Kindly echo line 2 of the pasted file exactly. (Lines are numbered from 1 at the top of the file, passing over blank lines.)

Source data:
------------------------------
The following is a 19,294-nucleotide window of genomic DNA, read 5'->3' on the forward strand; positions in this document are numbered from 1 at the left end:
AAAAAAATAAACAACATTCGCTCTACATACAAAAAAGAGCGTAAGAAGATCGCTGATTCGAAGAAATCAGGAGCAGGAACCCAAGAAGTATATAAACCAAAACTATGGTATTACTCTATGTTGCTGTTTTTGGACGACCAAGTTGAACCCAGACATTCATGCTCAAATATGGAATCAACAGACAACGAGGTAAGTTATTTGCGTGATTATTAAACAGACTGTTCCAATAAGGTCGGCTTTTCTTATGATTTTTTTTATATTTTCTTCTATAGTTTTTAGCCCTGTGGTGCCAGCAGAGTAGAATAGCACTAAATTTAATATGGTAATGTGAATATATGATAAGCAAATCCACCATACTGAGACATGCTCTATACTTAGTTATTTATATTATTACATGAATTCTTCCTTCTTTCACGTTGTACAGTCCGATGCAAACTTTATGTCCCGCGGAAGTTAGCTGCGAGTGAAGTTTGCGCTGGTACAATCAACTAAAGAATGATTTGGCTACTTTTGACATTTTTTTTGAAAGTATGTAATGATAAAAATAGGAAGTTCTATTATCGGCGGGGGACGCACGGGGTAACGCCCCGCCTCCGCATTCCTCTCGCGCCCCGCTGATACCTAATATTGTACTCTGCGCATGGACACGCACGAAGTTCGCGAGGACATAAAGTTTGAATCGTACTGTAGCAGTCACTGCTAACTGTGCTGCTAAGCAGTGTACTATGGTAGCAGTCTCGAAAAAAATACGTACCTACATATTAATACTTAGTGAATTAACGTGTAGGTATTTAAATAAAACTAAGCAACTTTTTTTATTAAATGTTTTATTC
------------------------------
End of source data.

AAAAAAATAAACAACATTCGCTCTACATACAAAAAAGAGCGTAAGAAGATCGCTGATTCGAAGAAATCAGGAGCAGGAACCCAAGAAGTATATAAACCAAAACTATGGTATTACTCTATGTTGCTGTTTTTGGACGACCAAGTTGAACCCAGACATTCATGCTCAAATATGGAATCAACAGACAACGAGGTAAGTTATTTGCGTGATTATTAAACAGACTGTTCCAATAAGGTCGGCTTTTCTTATGATTTTTTTTATATTTTCTTCTATAGTTTTTAGCCCTGTGGTGCCAGCAGAGTAGAATAGCACTAAATTTAATATGGTAATGTGAATATATGATAAGCAAATCCACCATACTGAGACATGCTCTATACTTAGTTATTTATATTATTACATGAATTCTTCCTTCTTTCACGTTGTACAGTCCGATGCAAACTTTATGTCCCGCGGAAGTTAGCTGCGAGTGAAGTTTGCGCTGGTACAATCAACTAAAGAATGATTTGGCTACTTTTGACATTTTTTTTGAAAGTATGTAATGATAAAAATAGGAAGTTCTATTATCGGCGGGGGACGCACGGGGTAACGCCCCGCCTCCGCATTCCTCTCGCGCCCCGCTGATACCTAATATTGTACTCTGCGCATGGACACGCACGAAGTTCGCGAGGACATAAAGTTTGAATCGTACTGTAGCAGTCACTGCTAACTGTGCTGCTAAGCAGTGTACTATGGTAGCAGTCTCGAAAAAAATACGTACCTACATATTAATACTTAGTGAATTAACGTGTAGGTATTTAAATAAAACTAAGCAACTTTTTTTATTAAATGTTTTATTC